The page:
This is when you want to begin fishing, and this will likely be after a few days of consistently warm, stable weather. (note: as you move into summer you can start baiting more heavily as in this episode)
NOW FOR THE FUN STUFF
Now that you have found a fishing-spot and baited it up, at last, you are ready to fish (check out this article to find out what you need in terms of tackle for a successful day of carp fishing.)
I would recommend starting an early-spring carp-session in the afternoon on a reasonably stable, sunny day. This is mainly because mornings can be fairly cold at this time of year and the warm sun beating down over the course of the day is a good omen that fish will feed in the late afternoon/evening as water temperatures hit their daily maximum.
Upon arrival to your spot, your first step is to introduce some bait. Base the amount you put into a swim on the number of fish you have seen feeding on your spot or the number you guess are showing up at a time. Use the rule of thumb that in the early season a handful of corn (a great all-around bait) will be more than enough to gain the attention of at least one carp.
After you have baited up, set up your tackle and prepare your rig. Before casting in, be mindful of whether there is any fish present, as a cast could spook them off and prolong the duration before that first bite.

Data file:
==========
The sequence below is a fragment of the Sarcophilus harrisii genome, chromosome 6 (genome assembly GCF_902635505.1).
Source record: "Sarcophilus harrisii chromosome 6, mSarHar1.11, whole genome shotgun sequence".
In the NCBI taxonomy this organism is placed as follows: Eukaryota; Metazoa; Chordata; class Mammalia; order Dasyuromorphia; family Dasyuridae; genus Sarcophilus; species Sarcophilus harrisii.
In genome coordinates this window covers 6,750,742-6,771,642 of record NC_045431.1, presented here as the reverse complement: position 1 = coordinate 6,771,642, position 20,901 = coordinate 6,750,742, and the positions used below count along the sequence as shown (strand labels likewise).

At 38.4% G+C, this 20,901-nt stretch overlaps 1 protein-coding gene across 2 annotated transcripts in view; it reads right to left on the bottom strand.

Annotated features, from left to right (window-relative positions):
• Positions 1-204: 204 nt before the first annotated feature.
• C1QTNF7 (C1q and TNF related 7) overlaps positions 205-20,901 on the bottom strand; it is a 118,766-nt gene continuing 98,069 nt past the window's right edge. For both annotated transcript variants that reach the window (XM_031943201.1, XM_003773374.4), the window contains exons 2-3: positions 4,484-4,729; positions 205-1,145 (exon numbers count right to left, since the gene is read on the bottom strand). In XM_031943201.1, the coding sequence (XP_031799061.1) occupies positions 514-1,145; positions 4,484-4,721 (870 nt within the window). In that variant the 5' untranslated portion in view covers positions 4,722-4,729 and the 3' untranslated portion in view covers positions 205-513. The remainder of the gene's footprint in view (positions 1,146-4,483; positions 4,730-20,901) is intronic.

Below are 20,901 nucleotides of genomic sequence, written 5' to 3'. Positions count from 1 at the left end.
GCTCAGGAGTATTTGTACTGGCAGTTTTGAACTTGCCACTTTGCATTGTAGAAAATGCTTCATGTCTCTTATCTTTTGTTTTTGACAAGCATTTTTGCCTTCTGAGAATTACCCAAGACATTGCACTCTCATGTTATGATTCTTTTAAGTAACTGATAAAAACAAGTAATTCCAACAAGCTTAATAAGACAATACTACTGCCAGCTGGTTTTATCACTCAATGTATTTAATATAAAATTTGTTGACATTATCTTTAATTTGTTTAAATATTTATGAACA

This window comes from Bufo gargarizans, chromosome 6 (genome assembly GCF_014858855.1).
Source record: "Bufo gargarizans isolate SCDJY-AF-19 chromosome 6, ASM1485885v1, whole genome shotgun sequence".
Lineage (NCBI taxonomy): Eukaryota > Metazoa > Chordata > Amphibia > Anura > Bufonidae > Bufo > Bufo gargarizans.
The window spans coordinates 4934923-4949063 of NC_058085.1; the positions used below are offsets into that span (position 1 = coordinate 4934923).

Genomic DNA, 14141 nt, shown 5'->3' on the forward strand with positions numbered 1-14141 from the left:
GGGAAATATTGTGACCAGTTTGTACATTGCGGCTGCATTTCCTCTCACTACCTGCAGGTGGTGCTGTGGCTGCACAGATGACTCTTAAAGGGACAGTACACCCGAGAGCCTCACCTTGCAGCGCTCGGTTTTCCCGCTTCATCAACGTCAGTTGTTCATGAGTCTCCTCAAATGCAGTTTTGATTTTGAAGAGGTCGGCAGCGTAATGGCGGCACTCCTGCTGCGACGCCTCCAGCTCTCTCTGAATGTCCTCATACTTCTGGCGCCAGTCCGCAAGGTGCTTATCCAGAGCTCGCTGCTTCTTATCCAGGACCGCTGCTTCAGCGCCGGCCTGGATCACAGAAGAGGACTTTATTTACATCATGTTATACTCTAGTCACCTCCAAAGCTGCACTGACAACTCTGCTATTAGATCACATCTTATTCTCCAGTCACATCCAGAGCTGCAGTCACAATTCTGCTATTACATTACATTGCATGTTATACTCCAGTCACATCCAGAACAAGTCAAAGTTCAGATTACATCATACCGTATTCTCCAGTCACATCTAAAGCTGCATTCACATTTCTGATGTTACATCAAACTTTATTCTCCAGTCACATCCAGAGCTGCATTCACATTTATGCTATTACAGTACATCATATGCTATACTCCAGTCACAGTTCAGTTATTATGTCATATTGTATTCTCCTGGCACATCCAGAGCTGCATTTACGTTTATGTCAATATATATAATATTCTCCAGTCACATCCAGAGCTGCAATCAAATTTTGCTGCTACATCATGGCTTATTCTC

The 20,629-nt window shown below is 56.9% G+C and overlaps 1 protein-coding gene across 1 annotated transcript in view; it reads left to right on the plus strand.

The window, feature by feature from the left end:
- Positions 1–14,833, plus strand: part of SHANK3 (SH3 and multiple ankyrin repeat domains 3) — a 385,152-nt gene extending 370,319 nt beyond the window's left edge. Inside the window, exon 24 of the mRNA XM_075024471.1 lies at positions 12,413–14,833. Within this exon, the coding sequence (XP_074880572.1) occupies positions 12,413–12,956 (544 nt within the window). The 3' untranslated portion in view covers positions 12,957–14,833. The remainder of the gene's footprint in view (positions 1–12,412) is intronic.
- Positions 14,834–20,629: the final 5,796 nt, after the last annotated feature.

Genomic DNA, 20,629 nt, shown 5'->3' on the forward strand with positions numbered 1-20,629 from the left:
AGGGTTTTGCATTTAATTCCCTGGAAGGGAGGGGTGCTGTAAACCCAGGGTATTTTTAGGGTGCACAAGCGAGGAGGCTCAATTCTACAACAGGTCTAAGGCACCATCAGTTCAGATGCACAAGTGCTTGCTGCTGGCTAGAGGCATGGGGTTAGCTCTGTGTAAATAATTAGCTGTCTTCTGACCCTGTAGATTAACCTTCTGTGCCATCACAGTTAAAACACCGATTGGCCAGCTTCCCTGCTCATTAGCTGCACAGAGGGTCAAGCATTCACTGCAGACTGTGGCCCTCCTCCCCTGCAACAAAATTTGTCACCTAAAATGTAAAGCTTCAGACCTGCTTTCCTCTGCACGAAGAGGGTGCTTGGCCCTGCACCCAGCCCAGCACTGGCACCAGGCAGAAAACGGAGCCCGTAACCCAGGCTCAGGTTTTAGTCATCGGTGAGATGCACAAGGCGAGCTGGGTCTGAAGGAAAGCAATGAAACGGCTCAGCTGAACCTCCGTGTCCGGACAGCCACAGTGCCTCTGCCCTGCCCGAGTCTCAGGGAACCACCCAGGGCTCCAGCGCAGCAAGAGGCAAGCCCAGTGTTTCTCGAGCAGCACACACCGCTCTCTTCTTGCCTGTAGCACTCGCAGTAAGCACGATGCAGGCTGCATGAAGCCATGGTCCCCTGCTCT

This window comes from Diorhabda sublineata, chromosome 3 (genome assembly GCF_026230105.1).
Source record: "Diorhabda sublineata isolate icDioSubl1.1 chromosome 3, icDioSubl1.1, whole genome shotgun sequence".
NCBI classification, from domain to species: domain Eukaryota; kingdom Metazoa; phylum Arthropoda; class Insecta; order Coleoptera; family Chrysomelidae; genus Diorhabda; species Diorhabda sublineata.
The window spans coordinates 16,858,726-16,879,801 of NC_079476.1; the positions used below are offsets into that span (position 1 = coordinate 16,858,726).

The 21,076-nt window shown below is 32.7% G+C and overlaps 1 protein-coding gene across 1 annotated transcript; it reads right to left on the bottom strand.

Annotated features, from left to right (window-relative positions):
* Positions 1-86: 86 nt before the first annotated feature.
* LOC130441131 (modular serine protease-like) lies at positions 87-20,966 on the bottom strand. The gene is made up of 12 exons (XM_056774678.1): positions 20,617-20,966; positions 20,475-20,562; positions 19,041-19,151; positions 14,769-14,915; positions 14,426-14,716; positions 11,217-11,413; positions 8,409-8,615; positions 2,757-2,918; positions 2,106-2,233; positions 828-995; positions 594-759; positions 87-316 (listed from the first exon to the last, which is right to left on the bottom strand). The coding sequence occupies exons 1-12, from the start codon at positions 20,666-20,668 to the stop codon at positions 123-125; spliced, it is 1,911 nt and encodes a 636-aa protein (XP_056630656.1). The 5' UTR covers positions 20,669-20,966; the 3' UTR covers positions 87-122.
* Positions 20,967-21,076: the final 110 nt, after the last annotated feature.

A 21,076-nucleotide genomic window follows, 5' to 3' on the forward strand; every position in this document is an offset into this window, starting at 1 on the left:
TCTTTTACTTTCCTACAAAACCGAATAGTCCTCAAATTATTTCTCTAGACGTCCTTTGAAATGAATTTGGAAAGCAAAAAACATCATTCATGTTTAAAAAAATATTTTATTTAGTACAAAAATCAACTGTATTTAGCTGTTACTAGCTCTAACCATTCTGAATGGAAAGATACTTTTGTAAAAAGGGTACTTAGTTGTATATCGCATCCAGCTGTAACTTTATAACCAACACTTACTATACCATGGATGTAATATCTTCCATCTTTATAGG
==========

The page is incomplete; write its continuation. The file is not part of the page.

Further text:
Once you are certain of the fact that fish aren’t in the vicinity at that very moment, introduce your trap (rig), loosen off your drag/activate your baitrunner and wait. A bite indicator is a great way to register fish activity/presence and/or bites that you may not perceive normally. On several occasions, I have had twitchy bites in the early season that didn’t take drag, and had it not been for my alarms fish could very well have ejected the rig.
And I can’t stress this enough at this time of year: STAY CLOSE TO YOUR ROD! You never know what could be sniffing away at your presentation, about to take it at any moment.
HOWEVER, prepare to be humbled and accept that you could very well blank on your first few attempts or catch the first time and then have a streak of blanks, but that is ultimately part of the excitement.
Just know that you are building that spot up by baiting and giving the carp a reason to frequent your chosen swim.
Time spent on the bank is not time wasted; learn the quirks and features of your spot and watch the water for all signs of life. In no time at all, you will figure out that new swim and be confident in fishing it.
Here’s hoping the winter will be short and forgiving! In the meantime, I will be studying those bathymetric charts, looking for that next hotspot.